‘Be tender’, Belgian king says a year after Brussels attacks

Belgium's King Philippe, center, and Queen Mathilde, left, arrive for a one-year anniversary service of the March 22, 2016 suicide bomb attacks at Zaventem Airport in Brussels on Wednesday, March 22, 2017. Belgian leaders, victims and families of those who died in the bomb attacks on the airport and subway marked the anniversary of the assaults which killed 32 people in ceremonies Wednesday.(AP Photo/Geert Vanden Wijngaert)

BRUSSELS (AP) — Belgium’s King Philippe on Wednesday urged citizens to listen to each other and draw lessons from the “deadly madness” that led three bombers to kill 32 people in the Brussels airport and subway a year ago.

Marking the anniversary of the suicide attacks, in which more than 300 people were injured, the King paid homage to the victims in ceremonies timed with the blasts during the morning peak travel period on March 22, 2016.

“It’s the responsibility of each and every one of us to make our society more humane, and more just. Let’s learn to listen to each other again, to respect each other’s weaknesses,” he said, as a new monument was unveiled to the victims in the Belgian capital’s European quarter.

Special Coverage: Terror in Brussels

“Above all, let us dare to be tender,” he said.

Earlier, at Brussels Zaventem airport, the king and Queen Mathilde joined Prime Minister Charles Michel and government ministers in a minute’s silence outside the departure hall where two suicide bombers blew themselves up. A third man, suspected accomplice Mohamed Abrini, is awaiting trial.

Soldiers patrol as passengers walk through the departure terminal, marking the one-year anniversary service at Zaventem Airport in Brussels on Wednesday, March 22, 2017. The suicide bombings at the Brussels airport and subway on March 22, 2016, killed 32 people and wounded more than 300 others. (AP Photo/Geert Vanden Wijngaert)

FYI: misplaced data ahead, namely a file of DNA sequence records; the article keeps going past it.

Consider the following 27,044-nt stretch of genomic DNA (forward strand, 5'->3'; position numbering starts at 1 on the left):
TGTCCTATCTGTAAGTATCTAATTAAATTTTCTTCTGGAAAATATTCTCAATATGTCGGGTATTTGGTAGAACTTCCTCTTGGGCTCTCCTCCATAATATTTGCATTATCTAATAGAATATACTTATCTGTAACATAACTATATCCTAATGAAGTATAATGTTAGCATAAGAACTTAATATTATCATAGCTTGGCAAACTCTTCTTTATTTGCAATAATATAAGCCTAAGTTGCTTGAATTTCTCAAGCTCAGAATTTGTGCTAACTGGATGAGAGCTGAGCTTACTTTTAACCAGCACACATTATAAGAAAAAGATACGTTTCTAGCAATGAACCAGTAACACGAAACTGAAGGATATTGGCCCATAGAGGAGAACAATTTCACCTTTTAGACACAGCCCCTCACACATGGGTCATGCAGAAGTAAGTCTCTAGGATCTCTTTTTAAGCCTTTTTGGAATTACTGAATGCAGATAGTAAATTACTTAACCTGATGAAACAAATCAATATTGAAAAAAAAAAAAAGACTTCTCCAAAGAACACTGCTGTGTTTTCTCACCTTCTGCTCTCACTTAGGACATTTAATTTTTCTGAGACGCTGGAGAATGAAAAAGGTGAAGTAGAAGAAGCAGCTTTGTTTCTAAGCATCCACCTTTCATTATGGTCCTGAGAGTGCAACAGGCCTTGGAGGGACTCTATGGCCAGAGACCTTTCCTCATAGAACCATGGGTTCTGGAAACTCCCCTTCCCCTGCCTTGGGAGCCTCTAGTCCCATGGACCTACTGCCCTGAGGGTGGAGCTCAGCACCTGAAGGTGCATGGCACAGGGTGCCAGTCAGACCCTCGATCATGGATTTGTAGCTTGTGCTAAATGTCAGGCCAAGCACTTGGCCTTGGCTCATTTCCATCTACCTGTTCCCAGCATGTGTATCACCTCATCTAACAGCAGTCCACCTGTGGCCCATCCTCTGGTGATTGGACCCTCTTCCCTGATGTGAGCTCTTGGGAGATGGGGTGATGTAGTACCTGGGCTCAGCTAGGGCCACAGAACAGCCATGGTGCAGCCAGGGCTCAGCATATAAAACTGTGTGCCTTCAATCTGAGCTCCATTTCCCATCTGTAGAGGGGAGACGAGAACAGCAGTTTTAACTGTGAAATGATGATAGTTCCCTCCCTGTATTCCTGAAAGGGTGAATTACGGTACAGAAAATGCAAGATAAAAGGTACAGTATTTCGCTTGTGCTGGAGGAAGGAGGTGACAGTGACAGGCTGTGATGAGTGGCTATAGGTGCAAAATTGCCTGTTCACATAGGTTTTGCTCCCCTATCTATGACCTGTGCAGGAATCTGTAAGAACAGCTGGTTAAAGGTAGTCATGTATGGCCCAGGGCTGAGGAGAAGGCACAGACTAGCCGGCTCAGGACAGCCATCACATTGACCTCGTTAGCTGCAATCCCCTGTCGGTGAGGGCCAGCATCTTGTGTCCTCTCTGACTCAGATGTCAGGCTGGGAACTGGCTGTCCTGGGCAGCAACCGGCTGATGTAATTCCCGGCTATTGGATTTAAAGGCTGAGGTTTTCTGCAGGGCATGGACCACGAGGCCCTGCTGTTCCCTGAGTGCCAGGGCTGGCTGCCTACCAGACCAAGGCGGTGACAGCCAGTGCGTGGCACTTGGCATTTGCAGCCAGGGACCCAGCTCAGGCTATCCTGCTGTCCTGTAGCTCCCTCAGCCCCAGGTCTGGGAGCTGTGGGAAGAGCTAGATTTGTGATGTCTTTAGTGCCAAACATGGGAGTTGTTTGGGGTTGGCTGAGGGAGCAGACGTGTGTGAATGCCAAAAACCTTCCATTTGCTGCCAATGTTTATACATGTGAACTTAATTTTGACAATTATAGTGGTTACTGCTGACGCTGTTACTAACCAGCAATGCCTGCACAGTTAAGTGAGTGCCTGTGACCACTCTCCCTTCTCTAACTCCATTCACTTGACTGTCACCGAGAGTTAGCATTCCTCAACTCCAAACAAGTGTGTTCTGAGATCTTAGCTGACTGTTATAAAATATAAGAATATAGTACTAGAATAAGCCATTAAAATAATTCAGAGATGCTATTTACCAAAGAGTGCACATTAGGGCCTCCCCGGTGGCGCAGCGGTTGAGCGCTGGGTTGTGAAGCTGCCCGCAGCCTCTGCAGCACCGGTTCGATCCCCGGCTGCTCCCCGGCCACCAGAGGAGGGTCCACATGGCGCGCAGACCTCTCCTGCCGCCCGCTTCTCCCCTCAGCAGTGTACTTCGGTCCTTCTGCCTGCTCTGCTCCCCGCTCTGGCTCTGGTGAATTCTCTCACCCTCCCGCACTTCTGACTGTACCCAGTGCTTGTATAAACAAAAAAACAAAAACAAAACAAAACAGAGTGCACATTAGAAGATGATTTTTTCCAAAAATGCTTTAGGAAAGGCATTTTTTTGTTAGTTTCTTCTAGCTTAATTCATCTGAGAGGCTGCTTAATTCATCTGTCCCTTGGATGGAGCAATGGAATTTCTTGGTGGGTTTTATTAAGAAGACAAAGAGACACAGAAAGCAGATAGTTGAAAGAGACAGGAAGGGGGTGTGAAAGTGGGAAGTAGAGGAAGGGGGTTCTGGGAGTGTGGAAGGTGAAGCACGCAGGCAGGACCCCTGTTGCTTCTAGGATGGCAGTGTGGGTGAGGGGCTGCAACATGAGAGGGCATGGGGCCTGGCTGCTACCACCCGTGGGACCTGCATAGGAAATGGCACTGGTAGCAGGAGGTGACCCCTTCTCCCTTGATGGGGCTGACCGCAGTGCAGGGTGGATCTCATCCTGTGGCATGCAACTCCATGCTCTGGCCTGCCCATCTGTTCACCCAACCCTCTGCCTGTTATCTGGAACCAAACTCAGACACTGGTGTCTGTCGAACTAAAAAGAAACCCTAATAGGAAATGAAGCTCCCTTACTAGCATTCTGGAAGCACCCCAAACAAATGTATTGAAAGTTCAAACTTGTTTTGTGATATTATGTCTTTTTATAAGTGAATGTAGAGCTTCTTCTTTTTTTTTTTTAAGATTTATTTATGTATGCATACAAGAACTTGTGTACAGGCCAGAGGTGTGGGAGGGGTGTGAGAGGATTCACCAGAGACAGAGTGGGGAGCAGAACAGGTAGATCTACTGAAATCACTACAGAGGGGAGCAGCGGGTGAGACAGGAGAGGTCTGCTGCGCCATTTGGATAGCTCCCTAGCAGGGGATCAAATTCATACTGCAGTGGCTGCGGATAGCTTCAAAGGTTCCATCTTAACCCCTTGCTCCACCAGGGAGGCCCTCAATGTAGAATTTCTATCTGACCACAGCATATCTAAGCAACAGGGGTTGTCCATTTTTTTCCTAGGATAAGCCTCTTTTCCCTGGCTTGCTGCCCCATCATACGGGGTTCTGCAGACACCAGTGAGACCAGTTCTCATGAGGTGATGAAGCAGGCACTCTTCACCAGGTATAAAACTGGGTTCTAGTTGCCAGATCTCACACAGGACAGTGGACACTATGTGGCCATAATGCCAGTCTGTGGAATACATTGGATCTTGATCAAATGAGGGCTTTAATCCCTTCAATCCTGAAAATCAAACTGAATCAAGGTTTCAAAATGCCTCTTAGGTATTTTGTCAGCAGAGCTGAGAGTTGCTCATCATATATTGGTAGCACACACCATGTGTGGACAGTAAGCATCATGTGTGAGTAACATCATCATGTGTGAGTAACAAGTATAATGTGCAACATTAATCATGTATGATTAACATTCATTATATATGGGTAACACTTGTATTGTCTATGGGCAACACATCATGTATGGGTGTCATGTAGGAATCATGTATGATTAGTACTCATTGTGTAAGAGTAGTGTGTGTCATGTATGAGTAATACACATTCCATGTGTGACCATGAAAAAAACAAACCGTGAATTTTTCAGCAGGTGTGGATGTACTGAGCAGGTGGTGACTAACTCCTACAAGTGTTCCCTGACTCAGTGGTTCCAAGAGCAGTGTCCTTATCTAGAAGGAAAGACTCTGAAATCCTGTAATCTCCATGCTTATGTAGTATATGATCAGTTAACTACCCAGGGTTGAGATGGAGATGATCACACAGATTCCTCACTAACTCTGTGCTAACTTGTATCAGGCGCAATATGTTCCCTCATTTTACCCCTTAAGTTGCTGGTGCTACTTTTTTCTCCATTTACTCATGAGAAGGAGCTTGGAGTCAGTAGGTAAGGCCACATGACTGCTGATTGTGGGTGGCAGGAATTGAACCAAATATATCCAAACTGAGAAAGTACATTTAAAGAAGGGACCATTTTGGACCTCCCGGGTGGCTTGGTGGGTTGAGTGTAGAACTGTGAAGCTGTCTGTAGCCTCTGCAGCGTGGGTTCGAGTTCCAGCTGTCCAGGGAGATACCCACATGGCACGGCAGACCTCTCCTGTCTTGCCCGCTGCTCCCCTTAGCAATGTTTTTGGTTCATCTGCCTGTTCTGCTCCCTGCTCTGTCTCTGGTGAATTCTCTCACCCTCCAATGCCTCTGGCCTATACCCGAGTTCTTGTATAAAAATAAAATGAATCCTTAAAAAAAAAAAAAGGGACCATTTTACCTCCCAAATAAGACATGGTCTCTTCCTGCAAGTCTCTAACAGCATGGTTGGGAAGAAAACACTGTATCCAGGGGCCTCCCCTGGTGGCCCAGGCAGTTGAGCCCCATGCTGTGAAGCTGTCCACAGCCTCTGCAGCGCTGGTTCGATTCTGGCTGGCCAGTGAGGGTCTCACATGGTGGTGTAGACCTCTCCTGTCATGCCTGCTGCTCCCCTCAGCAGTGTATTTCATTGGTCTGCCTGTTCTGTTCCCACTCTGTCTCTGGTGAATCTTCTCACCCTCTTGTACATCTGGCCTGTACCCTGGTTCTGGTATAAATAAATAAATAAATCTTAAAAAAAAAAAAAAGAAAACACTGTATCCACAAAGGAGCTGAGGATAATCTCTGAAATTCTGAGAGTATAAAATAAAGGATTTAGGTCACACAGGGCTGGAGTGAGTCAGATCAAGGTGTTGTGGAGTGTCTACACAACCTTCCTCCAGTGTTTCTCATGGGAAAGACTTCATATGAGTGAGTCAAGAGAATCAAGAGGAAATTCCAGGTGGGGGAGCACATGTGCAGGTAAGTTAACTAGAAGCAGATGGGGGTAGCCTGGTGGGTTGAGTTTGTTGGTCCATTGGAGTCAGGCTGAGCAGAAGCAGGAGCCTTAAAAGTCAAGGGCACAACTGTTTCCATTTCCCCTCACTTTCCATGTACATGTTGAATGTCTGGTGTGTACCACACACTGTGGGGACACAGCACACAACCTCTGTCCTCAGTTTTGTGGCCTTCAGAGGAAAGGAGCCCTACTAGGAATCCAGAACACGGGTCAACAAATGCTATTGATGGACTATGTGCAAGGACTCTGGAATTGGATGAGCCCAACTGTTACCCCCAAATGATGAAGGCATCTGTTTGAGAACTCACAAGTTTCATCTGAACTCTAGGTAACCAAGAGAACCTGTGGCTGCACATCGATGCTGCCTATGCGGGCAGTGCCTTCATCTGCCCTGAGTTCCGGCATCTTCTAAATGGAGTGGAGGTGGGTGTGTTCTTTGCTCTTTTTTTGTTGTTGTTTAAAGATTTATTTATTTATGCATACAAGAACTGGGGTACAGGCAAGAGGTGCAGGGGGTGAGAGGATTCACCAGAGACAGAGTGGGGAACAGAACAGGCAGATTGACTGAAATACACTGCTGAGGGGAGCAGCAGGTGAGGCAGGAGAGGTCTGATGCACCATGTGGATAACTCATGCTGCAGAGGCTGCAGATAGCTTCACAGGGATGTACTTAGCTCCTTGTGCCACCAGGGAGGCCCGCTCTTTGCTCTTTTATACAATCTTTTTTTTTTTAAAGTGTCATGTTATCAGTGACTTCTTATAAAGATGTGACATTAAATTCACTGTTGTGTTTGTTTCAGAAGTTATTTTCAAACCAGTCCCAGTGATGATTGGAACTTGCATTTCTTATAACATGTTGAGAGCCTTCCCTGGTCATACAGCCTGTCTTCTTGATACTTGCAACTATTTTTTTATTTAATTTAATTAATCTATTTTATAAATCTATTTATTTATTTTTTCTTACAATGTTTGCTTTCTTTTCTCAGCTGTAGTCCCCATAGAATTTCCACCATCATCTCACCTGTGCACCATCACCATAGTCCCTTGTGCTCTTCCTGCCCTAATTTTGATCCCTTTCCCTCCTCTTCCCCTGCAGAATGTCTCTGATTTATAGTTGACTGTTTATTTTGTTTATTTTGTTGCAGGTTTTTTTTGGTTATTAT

Airport staff, security and rescue personnel stood watch as the names of those who died were read out, accompanied by a single cello.

Inside the departure hall, a large wreath lay in a cordoned-off area.

In moving testimony, Lars Waetzmann, who was wounded and whose wife Jennifer died at the airport, told of how he has been plagued by questions, but also warmed by simple gestures of rescuers and people’s response since.

“What if we would had left 10 minutes later? What if we moved a little slower? What if?” he said. “In a split second our world changed.”

“On the 22nd of March, 2016, we have seen the worst but also the best of mankind,” he said.

Around 900 people now number themselves among the victims to have suffered physical or mental trauma in the attacks, claimed by the Islamic State group.

Commemorations also took place at the Maelbeek subway station, where 16 people were killed.

Belgium has remained on its second-highest alert level since the bombings a year ago, meaning that the threat of an attack is possible and likely but not immediate. Soldiers continue to guard key buildings and transport links, and conduct random patrols in public areas.

City Mayor Yvan Mayeur told The Associated Press that “people from Brussels reacted well, citizens showed that we must keep on living, that there is a will to live, and that life must not change, together with our values and way of life. I think that is important.”

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